Sustainability is the most critical, yet least addressed aspect of digital health, at least in academia. Sustainability cannot simply mean asking the funding agencies for more money as the data continues to grow at unprecedented rates. We need new business models (academia is a business), including public-private partnerships where private enterprise has been thinking about these problems for a while. We need to recognize that data sustainability is a global not a national problem and finally we need to begin to make informed decisions about what data to discard. Consider examples of the types of discussions that need to be had leading to subsequent policies and procedures, that need to be put in place. Discussions need to be had around business models that provide services atop of free open content that generate revenue to sustain that content. Discussions need to be had that review other global industries, e.g., banking and commerce to consider best (and worst) practices associated with global management of data. Lastly, we need to consider what data we need to sustain. That consideration begins with how we actually use data. To date the study of how data are actually utilized is in its infancy in academia. Funded data providers are required to give global statistics on data use, but this does not speak to how each element of data in a corpus is utilized and why. When we understand this better we can make informed decisions about what to discard with the understanding it could be regenerated later at a cost that makes storing it nonsensical. Data rich private sector companies need to be engaged in this discussion so academia can learn from their best practices.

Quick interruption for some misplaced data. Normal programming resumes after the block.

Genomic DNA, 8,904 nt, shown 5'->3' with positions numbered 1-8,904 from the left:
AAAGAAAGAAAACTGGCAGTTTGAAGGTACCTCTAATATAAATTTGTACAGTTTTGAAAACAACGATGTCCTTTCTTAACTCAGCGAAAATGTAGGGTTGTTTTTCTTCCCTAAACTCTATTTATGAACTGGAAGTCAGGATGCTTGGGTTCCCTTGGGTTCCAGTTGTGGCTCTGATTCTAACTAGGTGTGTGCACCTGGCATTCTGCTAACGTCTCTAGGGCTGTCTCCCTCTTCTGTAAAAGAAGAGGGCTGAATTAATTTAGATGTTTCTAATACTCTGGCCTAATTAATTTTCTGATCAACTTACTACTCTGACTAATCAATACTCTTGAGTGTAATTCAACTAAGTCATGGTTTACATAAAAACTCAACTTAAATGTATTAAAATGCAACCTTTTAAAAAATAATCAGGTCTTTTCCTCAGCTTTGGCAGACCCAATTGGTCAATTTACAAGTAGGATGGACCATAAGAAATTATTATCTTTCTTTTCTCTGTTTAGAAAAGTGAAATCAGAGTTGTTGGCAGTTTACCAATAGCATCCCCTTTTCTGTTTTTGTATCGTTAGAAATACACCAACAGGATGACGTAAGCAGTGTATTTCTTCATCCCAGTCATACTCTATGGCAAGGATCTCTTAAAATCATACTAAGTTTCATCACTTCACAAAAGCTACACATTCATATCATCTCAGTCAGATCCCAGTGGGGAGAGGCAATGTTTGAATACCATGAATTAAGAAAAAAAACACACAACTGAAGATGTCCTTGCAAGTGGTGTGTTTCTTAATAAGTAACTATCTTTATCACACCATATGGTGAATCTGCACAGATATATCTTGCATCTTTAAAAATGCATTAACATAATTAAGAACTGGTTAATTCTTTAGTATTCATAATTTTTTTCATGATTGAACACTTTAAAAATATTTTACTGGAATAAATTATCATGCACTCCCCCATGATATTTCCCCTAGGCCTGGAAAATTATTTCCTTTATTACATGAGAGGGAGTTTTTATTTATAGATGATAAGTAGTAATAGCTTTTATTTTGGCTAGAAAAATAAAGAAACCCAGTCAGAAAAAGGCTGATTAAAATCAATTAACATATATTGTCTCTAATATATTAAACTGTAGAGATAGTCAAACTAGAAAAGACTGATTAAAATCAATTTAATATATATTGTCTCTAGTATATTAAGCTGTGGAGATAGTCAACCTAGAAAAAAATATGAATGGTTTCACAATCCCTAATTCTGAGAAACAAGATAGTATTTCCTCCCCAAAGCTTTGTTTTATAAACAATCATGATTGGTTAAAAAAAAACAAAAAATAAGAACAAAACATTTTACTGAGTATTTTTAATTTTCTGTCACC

Sustainability is also an institutional problem. Academic institutions are at this time rarely taking full advantage of their digital assets, including the biomedical data being generated by their faculty and students. The recent Moore and Sloan Foundation initiative (I was involved with this) was a departure in that it rewards institutions for best data science practices rather than individuals. Mechanisms that reward institutions for their careful stewardship and open accessibility of biomedical data should be considered. As should programs that support and promote data scientists in these institutions.  Lack of growth paths and perceptions by faculty review committees need to be changed such that the value of institutional data scientists is elevated. Programs can be designed to support this.